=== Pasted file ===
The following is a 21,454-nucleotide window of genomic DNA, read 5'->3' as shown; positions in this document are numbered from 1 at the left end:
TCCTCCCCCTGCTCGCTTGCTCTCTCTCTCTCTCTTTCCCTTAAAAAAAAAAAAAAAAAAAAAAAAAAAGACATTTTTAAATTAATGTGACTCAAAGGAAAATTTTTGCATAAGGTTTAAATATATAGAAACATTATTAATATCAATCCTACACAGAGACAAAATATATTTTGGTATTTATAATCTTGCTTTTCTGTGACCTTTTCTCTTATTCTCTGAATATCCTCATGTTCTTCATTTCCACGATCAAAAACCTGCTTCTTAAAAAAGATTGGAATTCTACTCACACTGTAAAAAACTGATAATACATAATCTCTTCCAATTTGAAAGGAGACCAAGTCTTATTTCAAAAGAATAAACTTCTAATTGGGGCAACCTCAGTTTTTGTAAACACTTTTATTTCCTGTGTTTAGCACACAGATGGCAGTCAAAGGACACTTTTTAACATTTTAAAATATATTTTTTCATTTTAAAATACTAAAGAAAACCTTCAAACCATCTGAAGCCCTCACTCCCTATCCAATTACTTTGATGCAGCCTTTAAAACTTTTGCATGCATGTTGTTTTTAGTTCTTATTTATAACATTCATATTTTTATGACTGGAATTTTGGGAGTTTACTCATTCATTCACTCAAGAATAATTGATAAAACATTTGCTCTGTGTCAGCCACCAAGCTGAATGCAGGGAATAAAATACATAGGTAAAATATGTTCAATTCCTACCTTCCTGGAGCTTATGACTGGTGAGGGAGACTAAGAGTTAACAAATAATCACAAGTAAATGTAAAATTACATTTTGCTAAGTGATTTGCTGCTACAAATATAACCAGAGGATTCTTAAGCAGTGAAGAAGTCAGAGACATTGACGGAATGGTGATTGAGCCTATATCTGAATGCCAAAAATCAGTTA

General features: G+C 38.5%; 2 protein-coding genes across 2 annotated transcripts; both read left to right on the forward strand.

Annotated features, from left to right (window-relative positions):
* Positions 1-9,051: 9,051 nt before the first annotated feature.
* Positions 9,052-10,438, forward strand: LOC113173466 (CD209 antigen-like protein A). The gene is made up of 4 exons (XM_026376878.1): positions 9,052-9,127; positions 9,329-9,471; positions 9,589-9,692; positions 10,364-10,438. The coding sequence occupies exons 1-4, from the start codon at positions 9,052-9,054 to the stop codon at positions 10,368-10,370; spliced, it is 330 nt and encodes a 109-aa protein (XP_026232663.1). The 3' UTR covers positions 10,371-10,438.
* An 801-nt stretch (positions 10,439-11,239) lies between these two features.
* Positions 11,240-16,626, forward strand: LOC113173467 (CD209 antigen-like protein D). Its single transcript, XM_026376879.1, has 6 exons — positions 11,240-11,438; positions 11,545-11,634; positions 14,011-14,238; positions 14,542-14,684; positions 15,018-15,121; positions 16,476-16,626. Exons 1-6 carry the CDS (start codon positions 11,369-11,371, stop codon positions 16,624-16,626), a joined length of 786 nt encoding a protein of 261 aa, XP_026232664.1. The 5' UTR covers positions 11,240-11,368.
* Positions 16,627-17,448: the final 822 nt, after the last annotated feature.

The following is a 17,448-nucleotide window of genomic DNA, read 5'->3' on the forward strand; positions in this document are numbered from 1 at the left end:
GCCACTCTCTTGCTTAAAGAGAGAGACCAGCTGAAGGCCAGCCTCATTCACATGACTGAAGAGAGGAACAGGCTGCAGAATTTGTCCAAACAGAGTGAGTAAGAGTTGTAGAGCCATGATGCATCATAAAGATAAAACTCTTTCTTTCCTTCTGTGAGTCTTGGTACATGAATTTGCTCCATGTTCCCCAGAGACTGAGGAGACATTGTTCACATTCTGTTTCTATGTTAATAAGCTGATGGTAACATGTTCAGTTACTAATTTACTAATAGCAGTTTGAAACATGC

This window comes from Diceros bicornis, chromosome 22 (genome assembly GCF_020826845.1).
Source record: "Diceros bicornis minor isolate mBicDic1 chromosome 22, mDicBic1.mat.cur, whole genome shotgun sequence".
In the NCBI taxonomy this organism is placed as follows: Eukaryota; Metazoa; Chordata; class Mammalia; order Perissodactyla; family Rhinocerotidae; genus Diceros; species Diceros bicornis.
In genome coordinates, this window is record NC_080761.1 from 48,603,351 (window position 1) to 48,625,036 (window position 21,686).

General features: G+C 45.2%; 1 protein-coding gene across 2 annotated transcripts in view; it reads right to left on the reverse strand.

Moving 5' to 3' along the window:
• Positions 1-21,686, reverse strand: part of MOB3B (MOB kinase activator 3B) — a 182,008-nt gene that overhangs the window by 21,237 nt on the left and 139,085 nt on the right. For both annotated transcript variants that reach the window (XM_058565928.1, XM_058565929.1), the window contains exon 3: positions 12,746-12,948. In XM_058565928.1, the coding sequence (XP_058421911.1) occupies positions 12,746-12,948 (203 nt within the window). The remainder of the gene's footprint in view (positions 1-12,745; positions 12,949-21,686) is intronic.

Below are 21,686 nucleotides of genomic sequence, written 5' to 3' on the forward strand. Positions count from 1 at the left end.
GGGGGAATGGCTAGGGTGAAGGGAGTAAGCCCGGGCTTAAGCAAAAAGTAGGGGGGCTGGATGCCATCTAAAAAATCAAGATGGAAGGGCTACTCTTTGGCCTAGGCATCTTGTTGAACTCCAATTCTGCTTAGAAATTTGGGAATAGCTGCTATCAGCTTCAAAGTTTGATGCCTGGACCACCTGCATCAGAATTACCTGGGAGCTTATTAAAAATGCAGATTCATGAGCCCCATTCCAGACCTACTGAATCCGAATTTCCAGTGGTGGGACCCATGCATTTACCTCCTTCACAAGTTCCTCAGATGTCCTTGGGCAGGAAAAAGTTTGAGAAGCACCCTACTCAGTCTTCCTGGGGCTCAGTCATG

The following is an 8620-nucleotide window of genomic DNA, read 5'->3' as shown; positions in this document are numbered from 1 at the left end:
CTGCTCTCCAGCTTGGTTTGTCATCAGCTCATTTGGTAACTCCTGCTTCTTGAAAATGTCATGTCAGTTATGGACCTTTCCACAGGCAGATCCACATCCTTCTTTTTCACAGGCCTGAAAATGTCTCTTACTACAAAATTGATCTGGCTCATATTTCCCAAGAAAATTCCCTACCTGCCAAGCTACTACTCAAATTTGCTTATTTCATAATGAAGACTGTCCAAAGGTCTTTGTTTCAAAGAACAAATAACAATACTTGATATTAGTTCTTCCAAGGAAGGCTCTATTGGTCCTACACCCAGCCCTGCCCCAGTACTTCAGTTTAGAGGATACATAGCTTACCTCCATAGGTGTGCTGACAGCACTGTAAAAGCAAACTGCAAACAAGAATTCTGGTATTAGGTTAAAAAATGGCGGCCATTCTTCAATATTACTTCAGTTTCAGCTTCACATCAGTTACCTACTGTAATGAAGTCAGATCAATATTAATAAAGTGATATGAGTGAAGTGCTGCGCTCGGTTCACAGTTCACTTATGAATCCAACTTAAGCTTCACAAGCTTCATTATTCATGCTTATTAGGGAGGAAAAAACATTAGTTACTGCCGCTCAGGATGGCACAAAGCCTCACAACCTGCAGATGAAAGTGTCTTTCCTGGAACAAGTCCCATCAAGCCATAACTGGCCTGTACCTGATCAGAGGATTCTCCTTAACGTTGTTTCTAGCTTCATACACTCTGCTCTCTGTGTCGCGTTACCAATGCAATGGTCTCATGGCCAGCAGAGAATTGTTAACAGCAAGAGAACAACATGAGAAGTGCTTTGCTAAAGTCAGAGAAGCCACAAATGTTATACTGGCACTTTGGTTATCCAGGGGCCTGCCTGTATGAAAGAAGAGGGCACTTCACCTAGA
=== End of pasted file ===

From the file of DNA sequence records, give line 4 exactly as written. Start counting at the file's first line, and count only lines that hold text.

Annotated features, from left to right (window-relative positions):